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Coming Back to Fulfillment in Life and Work – Part 2

In this series I am sharing my process for how I came back to fulfillment in work and life and moved from heart-less to heart-full connection, presence and engagement. For me, this has been the answer to my feelings of burnout. It wasn’t actually doing less, it was doing differently. More fully. More intentionally. More meaningfully. My calendar and lists didn’t change much, it was the way I did them that changed everything.

The process I started to outline in Part 1 and will continue through in the next few posts is for those who are confident that you’ve done everything to pare down the list to what’s most important, and have a pretty solid grasp on investing your time, energy and money in the most impactful ways. If you haven’t done some of the time management basics to get your list and calendar in order, then you likely need to start with those fundamentals. But if you’ve tried all that and you are still feeling frustrated, confused, overwhelmed, or like something’s missing…then this is for you and I hope it can help you as much as it is helping me!

Part 1 was about resetting your vision and expectations. Go back and read it, if you haven’t already, and start there. Resetting our vision and expectations requires patience and discipline. Once you’ve done it, if you are still stuck then we move onto an even more challenging and courageous step: Tell someone and ask for help.

I had a client come to me this year struggling with stress, anxiety and fatigue. She wasn’t sure that the career she had been in was where she should remain after all that had changed the last 2 years. She was feeling stuck. We worked through step one of resetting her vision and expectations. We walked back through all that she had been through in work and life. Witnessing that journey as an observer helped her see that her feelings of stress, anxiety and fatigue were perfectly normal. This helped her shed some of the guilt and shame she was feeling.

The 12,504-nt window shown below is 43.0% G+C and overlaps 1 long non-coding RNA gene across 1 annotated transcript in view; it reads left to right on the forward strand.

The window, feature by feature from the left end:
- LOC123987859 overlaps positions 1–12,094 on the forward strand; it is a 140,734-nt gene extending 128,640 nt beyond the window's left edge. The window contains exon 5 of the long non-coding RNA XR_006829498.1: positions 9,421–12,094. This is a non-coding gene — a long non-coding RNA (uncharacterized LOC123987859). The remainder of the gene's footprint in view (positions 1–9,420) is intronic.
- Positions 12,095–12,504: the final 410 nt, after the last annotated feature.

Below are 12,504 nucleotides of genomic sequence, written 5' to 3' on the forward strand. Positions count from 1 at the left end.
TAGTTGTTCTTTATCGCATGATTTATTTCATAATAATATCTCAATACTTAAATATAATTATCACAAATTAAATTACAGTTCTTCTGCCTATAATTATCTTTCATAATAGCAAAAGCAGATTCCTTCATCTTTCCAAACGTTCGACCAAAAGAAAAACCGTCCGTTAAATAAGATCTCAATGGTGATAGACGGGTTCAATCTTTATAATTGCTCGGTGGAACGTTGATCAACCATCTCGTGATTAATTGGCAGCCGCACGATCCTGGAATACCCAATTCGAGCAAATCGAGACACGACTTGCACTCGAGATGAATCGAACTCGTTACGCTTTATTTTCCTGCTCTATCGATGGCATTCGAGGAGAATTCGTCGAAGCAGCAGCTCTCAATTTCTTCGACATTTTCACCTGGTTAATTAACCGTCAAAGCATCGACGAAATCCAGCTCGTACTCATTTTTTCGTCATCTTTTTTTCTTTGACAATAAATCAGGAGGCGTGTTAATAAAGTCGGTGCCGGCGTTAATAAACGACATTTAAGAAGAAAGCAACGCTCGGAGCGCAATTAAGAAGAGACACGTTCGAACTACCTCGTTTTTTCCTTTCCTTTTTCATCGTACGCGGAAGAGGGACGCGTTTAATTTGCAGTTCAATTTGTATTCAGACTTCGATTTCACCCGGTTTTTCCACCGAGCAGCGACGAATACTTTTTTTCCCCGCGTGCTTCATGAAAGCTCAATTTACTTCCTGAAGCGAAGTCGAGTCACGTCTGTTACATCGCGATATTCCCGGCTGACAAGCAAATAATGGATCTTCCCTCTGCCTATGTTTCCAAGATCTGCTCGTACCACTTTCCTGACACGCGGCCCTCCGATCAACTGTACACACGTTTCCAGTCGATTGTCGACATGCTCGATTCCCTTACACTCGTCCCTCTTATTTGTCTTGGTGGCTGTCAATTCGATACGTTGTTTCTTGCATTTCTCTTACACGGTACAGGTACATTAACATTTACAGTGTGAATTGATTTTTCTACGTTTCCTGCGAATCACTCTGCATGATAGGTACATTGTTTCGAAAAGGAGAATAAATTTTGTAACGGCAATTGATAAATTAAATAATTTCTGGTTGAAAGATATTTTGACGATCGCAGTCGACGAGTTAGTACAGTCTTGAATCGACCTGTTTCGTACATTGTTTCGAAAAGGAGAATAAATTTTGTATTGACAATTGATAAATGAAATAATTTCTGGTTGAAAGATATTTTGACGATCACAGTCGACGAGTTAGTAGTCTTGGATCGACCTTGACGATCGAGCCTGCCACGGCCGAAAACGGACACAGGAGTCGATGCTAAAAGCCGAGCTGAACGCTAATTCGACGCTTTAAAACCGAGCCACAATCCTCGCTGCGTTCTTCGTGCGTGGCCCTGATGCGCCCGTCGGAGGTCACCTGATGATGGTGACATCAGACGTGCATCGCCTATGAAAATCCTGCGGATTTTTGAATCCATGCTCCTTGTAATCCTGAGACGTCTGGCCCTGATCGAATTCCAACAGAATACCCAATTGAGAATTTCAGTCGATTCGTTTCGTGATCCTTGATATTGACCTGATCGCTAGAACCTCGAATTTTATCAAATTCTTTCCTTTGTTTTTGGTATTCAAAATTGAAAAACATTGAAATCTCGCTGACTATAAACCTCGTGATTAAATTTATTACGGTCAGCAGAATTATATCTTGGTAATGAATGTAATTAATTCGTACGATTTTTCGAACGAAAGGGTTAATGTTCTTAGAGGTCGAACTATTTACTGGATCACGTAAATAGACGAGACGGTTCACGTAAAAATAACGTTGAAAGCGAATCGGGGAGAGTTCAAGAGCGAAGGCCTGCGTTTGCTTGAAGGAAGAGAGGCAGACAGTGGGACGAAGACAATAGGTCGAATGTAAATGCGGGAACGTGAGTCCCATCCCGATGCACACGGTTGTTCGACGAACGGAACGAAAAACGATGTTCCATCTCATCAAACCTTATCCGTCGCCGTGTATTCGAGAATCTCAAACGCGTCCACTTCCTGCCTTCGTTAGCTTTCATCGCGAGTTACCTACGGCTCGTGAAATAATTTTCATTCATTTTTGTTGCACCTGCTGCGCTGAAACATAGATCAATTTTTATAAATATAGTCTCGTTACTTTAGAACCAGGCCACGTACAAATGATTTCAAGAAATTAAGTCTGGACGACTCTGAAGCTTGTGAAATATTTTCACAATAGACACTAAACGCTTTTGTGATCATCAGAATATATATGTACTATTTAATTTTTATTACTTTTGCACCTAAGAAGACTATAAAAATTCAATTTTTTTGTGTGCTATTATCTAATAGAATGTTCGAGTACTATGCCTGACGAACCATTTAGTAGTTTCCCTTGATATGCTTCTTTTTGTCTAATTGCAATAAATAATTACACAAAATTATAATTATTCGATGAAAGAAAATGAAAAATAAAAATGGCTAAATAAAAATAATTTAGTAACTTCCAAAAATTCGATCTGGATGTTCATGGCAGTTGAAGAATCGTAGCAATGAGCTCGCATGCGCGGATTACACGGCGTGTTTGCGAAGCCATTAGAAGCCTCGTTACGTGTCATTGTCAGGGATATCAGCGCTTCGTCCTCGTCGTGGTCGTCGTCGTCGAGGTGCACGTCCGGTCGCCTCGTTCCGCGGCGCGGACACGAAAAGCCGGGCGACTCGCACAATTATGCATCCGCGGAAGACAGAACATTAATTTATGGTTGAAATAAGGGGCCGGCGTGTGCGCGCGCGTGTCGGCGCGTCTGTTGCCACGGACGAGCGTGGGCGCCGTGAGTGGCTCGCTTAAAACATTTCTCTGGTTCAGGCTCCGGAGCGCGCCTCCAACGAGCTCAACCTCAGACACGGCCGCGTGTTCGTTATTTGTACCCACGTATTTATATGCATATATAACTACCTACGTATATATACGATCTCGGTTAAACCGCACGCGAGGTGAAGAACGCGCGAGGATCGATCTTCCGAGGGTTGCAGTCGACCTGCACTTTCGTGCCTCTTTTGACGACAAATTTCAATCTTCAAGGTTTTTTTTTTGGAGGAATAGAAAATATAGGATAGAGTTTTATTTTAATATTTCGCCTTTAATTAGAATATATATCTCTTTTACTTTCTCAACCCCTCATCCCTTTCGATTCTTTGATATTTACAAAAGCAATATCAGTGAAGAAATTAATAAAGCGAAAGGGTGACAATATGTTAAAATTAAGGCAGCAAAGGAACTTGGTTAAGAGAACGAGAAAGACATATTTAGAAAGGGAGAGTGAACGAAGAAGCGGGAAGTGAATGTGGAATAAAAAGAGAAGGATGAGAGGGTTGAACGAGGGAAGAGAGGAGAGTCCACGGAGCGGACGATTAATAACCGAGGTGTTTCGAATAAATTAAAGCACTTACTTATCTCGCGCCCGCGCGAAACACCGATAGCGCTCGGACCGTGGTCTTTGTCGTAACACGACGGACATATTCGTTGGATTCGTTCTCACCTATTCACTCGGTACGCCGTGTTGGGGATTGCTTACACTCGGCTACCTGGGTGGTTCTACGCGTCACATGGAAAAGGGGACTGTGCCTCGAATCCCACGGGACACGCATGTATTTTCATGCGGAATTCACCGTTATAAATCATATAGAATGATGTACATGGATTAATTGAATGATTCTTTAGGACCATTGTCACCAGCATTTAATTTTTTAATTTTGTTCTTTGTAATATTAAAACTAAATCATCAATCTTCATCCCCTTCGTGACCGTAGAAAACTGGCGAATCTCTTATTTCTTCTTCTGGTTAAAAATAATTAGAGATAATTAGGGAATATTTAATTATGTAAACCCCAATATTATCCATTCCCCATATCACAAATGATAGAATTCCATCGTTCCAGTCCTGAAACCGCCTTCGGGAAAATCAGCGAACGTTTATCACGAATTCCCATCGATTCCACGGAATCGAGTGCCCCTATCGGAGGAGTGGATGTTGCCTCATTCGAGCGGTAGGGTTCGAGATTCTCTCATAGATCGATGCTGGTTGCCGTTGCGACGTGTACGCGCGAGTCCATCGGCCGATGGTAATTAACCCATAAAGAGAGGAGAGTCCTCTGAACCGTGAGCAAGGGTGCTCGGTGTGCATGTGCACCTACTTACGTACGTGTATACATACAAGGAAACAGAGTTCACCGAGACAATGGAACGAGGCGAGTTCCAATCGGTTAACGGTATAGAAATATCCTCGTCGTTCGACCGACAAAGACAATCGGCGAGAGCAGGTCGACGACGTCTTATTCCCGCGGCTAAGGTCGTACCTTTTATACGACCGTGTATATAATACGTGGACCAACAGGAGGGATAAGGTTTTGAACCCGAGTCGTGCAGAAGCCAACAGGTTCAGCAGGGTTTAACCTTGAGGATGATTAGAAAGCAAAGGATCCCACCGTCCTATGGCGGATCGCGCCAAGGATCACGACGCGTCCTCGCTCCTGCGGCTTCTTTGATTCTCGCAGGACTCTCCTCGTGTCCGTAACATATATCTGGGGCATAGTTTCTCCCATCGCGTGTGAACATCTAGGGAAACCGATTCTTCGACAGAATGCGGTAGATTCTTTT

We worked through what she enjoyed about her job and what drained her. We figured out that in this season, because of what the organization needs, she is being asked to do a lot of things that drain her. Things she isn’t passionate about. Normalizing that fact also took some of the stress and anxiety away and moved her toward acceptance that this is just for now…not forever. We talked through changes that could be made in the short term to bring back fulfillment, and mapped out what her long-term vision for herself is and what she needs from the role and her colleagues. We also explored what other career options she could pursue with her skillset, experience and passions. She said she felt lighter and more confident as she left.

A couple weeks later, she had fallen back into anxiety and stress. I asked if coming back to what we had worked through might help her get back to a better spot. She said no and when I pushed, she admitted that she had already reached the breaking point. If things didn’t change drastically in the next couple of weeks and if she didn’t know for sure that long-term she wouldn’t have to do what she was doing today, she wouldn’t be able to stay. That left us with two choices: 1) Leave 2) Tell her boss and other trusted colleagues how she was feeling and ask for help.